Nippon Keidanren Taps Canon Boss as New Leader
12, 05. 2005
Fujio Mitarai, president of Canon Inc., is to be elected Chairman of Nippon Keidanren (Japan Business Federation), Japan's leading business organization, at its general assembly scheduled for May 2006. Up to now, Keidanren has usually chosen its leader from major 'broad and deep' basic industries such as steel, power and heavy electrical machinery. But Mitarai comes from an IT-related company that produces digital cameras and other precision equipment, and has also lived in the United States for 23 years. He will be the first ever chairman of Nippon Keidanren from the pro-America camp of Japanese businessmen.
Another Toyota Man Initially the Favorite
Fujio Mitarai, President of Canon, is to be elected Chairman of Nippon Keidanren (Japan Business Federation), Japan's leading business organization.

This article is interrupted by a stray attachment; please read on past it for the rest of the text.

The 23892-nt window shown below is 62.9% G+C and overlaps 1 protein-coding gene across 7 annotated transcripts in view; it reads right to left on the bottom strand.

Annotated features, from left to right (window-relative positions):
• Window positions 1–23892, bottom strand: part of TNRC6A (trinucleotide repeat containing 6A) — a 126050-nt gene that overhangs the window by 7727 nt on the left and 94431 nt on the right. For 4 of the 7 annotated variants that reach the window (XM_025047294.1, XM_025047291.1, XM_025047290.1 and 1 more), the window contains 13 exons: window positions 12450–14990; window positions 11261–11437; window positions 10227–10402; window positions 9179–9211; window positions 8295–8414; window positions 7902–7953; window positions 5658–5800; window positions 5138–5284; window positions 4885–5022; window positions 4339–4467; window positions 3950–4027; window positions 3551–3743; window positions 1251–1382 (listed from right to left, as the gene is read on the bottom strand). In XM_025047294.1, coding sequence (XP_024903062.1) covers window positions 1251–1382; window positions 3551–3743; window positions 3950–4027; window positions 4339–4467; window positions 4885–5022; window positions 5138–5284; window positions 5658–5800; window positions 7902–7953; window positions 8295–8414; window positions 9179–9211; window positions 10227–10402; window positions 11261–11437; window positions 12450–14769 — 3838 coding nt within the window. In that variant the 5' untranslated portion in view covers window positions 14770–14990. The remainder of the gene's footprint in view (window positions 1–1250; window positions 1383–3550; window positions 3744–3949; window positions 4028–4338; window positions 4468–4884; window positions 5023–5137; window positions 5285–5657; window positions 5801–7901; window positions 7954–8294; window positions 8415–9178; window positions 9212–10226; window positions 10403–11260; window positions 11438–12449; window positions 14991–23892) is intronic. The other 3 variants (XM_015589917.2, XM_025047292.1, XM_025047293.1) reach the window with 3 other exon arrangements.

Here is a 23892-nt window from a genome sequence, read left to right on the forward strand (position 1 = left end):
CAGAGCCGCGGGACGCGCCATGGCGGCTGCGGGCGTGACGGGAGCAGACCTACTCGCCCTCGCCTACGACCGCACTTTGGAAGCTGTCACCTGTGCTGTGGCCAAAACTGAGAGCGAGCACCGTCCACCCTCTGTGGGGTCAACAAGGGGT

In addition to Mitarai, current Keidanren Chairman Hiroshi Okuda had eyed Toyota Motor Corp. Vice-Chairman Fujio Cho and Hitachi, Ltd. President Etsuhiko Shoyama as his successor. His favored candidate was Cho. Although both are Toyota men, Cho knows a lot about Keidanren because, as Toyota vice president, he served as No. 2 to fellow Toyota top-ranker Shoichiro Toyoda when he was chairman of Keidanren (currently Toyoda is Keidanren's honorary chairman). Cho has a calm personality and few enemies, characteristics which earned him wide support from all quarters as a possible Keidanren leader. But Toyoda warned Okuda that another Toyota man in the top spot could prompt strong objections from business circles, and urged that somebody else be chosen-as early as possible, as the longer the selection took the harder it would be to find somebody as suitable as Cho.
Dislike of Political Donations Could be Stumbling Block
Mitarai would be the first Canon man to lead one of Japan's influential business organizations. Ryuzaburo Kaku, a former Canon president, once served as vice-representative of the Japan Association of Corporate Executives (Keizai Doyukai). He was initially reluctant to take up the Keizai Doyukai post, saying publicly that he disliked the organization's political activities. But then-leader Takashi Ishihara persuaded him to change his mind.